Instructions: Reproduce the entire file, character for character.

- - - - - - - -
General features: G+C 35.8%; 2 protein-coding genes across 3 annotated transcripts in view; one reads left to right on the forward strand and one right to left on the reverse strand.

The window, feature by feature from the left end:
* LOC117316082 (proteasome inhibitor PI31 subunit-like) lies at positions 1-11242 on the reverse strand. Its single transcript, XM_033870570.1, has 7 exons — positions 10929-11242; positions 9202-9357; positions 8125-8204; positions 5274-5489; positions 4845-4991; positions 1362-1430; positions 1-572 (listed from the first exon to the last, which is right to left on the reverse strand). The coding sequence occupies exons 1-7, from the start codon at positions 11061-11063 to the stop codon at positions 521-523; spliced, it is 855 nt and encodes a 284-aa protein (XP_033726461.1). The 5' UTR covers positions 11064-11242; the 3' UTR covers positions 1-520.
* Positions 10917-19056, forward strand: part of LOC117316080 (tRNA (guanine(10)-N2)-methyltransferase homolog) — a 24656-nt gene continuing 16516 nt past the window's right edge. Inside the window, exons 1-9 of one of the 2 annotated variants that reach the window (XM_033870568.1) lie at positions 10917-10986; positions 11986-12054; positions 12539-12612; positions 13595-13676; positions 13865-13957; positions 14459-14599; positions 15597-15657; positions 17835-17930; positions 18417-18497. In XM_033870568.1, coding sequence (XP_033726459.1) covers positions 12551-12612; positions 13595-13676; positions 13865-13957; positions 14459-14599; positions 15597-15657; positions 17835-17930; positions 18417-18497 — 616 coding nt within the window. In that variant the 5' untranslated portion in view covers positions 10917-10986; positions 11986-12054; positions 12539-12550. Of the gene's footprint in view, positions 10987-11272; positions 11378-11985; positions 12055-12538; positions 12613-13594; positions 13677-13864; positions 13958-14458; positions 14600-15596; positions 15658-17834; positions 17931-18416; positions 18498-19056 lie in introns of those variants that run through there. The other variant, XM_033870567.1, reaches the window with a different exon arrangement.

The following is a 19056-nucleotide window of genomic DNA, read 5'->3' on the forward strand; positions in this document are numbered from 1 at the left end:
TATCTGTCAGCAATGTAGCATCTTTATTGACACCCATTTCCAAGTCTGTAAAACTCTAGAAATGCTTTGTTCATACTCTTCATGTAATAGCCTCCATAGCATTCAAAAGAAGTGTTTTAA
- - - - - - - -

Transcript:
General features: G+C 35.8%; 2 protein-coding genes across 3 annotated transcripts in view; one reads left to right on the forward strand and one right to left on the reverse strand.

The window, feature by feature from the left end:
* LOC117316082 (proteasome inhibitor PI31 subunit-like) lies at positions 1-11242 on the reverse strand. Its single transcript, XM_033870570.1, has 7 exons — positions 10929-11242; positions 9202-9357; positions 8125-8204; positions 5274-5489; positions 4845-4991; positions 1362-1430; positions 1-572 (listed from the first exon to the last, which is right to left on the reverse strand). The coding sequence occupies exons 1-7, from the start codon at positions 11061-11063 to the stop codon at positions 521-523; spliced, it is 855 nt and encodes a 284-aa protein (XP_033726461.1). The 5' UTR covers positions 11064-11242; the 3' UTR covers positions 1-520.
* Positions 10917-19056, forward strand: part of LOC117316080 (tRNA (guanine(10)-N2)-methyltransferase homolog) — a 24656-nt gene continuing 16516 nt past the window's right edge. Inside the window, exons 1-9 of one of the 2 annotated variants that reach the window (XM_033870568.1) lie at positions 10917-10986; positions 11986-12054; positions 12539-12612; positions 13595-13676; positions 13865-13957; positions 14459-14599; positions 15597-15657; positions 17835-17930; positions 18417-18497. In XM_033870568.1, coding sequence (XP_033726459.1) covers positions 12551-12612; positions 13595-13676; positions 13865-13957; positions 14459-14599; positions 15597-15657; positions 17835-17930; positions 18417-18497 — 616 coding nt within the window. In that variant the 5' untranslated portion in view covers positions 10917-10986; positions 11986-12054; positions 12539-12550. Of the gene's footprint in view, positions 10987-11272; positions 11378-11985; positions 12055-12538; positions 12613-13594; positions 13677-13864; positions 13958-14458; positions 14600-15596; positions 15658-17834; positions 17931-18416; positions 18498-19056 lie in introns of those variants that run through there. The other variant, XM_033870567.1, reaches the window with a different exon arrangement.

The following is a 19056-nucleotide window of genomic DNA, read 5'->3' on the forward strand; positions in this document are numbered from 1 at the left end:
TATCTGTCAGCAATGTAGCATCTTTATTGACACCCATTTCCAAGTCTGTAAAACTCTAGAAATGCTTTGTTCATACTCTTCATGTAATAGCCTCCATAGCATTCAAAAGAAGTGTTTTAA